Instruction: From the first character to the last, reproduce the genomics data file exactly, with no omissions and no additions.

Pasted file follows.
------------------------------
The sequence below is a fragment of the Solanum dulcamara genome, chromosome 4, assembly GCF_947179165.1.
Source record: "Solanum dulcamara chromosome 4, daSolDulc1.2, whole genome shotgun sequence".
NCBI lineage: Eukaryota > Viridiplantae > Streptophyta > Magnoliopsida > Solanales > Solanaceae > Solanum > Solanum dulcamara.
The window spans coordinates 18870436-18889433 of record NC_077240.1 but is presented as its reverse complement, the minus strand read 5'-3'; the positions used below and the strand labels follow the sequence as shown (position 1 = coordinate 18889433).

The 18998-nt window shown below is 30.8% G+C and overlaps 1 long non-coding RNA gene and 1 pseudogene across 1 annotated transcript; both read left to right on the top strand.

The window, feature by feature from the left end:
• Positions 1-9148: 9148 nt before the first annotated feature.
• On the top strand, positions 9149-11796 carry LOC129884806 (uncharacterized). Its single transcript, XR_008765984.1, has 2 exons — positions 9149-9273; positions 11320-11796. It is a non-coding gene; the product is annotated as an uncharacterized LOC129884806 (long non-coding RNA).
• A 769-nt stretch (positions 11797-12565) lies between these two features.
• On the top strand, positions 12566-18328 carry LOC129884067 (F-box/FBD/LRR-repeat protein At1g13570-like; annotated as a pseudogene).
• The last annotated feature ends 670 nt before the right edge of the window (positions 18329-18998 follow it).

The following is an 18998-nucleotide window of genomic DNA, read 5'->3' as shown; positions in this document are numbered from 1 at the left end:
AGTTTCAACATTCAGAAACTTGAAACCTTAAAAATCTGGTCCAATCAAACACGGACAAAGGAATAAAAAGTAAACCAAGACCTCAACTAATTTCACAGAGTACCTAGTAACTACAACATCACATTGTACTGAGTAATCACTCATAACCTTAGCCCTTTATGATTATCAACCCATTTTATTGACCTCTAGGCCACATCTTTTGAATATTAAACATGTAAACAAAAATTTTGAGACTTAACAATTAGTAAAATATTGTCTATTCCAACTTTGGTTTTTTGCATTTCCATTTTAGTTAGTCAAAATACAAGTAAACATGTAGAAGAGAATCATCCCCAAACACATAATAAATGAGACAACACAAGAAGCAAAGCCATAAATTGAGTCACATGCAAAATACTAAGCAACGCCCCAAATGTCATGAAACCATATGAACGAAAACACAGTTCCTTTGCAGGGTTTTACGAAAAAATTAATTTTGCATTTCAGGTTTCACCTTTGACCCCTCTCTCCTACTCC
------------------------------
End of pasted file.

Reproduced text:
The sequence below is a fragment of the Solanum dulcamara genome, chromosome 4, assembly GCF_947179165.1.
Source record: "Solanum dulcamara chromosome 4, daSolDulc1.2, whole genome shotgun sequence".
NCBI lineage: Eukaryota > Viridiplantae > Streptophyta > Magnoliopsida > Solanales > Solanaceae > Solanum > Solanum dulcamara.
The window spans coordinates 18870436-18889433 of record NC_077240.1 but is presented as its reverse complement, the minus strand read 5'-3'; the positions used below and the strand labels follow the sequence as shown (position 1 = coordinate 18889433).

The 18998-nt window shown below is 30.8% G+C and overlaps 1 long non-coding RNA gene and 1 pseudogene across 1 annotated transcript; both read left to right on the top strand.

The window, feature by feature from the left end:
• Positions 1-9148: 9148 nt before the first annotated feature.
• On the top strand, positions 9149-11796 carry LOC129884806 (uncharacterized). Its single transcript, XR_008765984.1, has 2 exons — positions 9149-9273; positions 11320-11796. It is a non-coding gene; the product is annotated as an uncharacterized LOC129884806 (long non-coding RNA).
• A 769-nt stretch (positions 11797-12565) lies between these two features.
• On the top strand, positions 12566-18328 carry LOC129884067 (F-box/FBD/LRR-repeat protein At1g13570-like; annotated as a pseudogene).
• The last annotated feature ends 670 nt before the right edge of the window (positions 18329-18998 follow it).

The following is an 18998-nucleotide window of genomic DNA, read 5'->3' as shown; positions in this document are numbered from 1 at the left end:
AGTTTCAACATTCAGAAACTTGAAACCTTAAAAATCTGGTCCAATCAAACACGGACAAAGGAATAAAAAGTAAACCAAGACCTCAACTAATTTCACAGAGTACCTAGTAACTACAACATCACATTGTACTGAGTAATCACTCATAACCTTAGCCCTTTATGATTATCAACCCATTTTATTGACCTCTAGGCCACATCTTTTGAATATTAAACATGTAAACAAAAATTTTGAGACTTAACAATTAGTAAAATATTGTCTATTCCAACTTTGGTTTTTTGCATTTCCATTTTAGTTAGTCAAAATACAAGTAAACATGTAGAAGAGAATCATCCCCAAACACATAATAAATGAGACAACACAAGAAGCAAAGCCATAAATTGAGTCACATGCAAAATACTAAGCAACGCCCCAAATGTCATGAAACCATATGAACGAAAACACAGTTCCTTTGCAGGGTTTTACGAAAAAATTAATTTTGCATTTCAGGTTTCACCTTTGACCCCTCTCTCCTACTCC